Friday 20 April 2018

Early flowers and wet weather

BLOOMING: There are varieties of snowdrop that flower every year as early as October
BLOOMING: There are varieties of snowdrop that flower every year as early as October

Gerry Daly Gardening

Well before the end of the old year, there were many reports from around the country of plants in flower unseasonably: daffodils, snowdrops, cherries, rhododendrons, roses and camellia. Also lupins, delphiniums, witch hazel and sweet pea were seen flowering in late autumn. In some places, birds have been singing at night, confused by relatively warm air and bright street lights.

The winter has also been one of the wettest ever, with rainfall in most parts of the country 50pc or more above average. The ground has become saturated and no longer has any capacity to hold water, so water runs off. The two phenomena are connected. Winds from the south or southwest bring warm air, which is moisture-laden, and when this air meets colder air from the north, the water vapour condenses and falls as rain, hail or snow.

The plants responding to the unusually warm weather that has occurred in autumn and winter can be placed in two groups. One group are late flowers on summer- and autumn-flowering plants, such as roses, lupins, delphiniums and sweet pea. There were ripe fruits on raspberries, though insipid, in the first week of December.

These plants were simply taking advantage of the relatively high temperatures. For the same reason, leaf-fall on deciduous trees came rather later than usual, by more than a week or so, and autumn colour at leaf-fall was good.

Lupins and delphiniums are soft, fast-growing plants that often throw up a few late flowers but in a cold autumn, there will be no sign of them. Rubeckias, too, went on forever this autumn.

Roses are great for flowering late in a mild year, often up to the New Year, and it is not all that unusual to have a few flowers good enough to cut for indoor use at the end of the year. Some varieties are more likely to have late flowers, such as 'Alberic Barbier', which has pale yellow flowers and often holds a good proportion of its foliage through winter.

The other group of plants flowering out of season is spring-flowering kinds that are tricked into flowering early by mild winter weather.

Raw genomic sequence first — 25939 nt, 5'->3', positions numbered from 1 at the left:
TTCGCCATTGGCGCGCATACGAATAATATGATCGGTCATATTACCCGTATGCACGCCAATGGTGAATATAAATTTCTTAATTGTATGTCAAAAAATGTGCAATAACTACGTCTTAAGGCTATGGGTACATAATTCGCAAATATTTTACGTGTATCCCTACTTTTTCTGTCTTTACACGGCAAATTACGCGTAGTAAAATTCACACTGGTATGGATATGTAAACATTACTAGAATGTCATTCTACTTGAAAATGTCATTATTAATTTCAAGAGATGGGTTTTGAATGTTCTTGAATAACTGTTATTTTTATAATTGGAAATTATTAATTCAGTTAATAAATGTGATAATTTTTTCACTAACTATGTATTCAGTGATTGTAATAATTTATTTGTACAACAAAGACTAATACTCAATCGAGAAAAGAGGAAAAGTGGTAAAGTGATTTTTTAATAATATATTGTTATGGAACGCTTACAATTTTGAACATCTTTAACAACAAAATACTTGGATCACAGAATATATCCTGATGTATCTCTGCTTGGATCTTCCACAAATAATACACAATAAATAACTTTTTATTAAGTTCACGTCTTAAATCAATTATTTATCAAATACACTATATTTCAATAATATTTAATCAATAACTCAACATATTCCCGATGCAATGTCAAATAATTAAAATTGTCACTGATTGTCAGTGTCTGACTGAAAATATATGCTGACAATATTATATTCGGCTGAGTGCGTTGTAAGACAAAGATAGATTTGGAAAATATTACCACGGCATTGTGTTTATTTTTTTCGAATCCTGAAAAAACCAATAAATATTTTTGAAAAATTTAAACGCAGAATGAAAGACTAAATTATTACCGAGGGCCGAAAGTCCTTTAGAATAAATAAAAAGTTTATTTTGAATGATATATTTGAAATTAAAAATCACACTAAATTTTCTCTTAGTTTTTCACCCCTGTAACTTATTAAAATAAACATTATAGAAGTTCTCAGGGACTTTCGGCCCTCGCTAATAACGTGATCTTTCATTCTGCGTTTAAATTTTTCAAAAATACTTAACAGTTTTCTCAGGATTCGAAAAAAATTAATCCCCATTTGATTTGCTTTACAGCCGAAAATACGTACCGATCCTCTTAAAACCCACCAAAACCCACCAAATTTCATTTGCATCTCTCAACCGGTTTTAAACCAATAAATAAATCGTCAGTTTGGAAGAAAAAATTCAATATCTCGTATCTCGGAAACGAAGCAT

This group includes snowdrops, daffodils, camellias, cherries and rhododendrons.

Most of this group come from areas of the world where the seasons are more predictable, one week it is winter, next it is spring. In Ireland, it can be balmy in winter and produce frost in August. No wonder that the non-native plants are fooled.

Most of the plants that respond quickly to warming weather have a propensity for early flowering in any case. There are varieties of snowdrop that flower every year as early as October and a daffodil variety called 'Rijnfeld's Early Sensation', regularly flowers in January, and earlier in a mild year. So it is not too surprising when these bulbs flower early, but the extent to which they have done so this winter is truly exceptional.

Camellia, witch hazel and early rhododendron species are early to flower normally but they are quicker off the mark if the autumn weather is mild. Some camellias flower in November most years, but others have done so this year.

The rhododendron variety 'Christmas Cheer' sometimes misses its name-date but not this year when it has outdone itself.

Equally, the winter-flowering cherry has been exceptional this year.

The Chinese witch hazel normally flowers in January, but was flowering before the leaves fell in some cases.

Generally, these early flowers fall back into line as the seasons level out.

Sunday Independent

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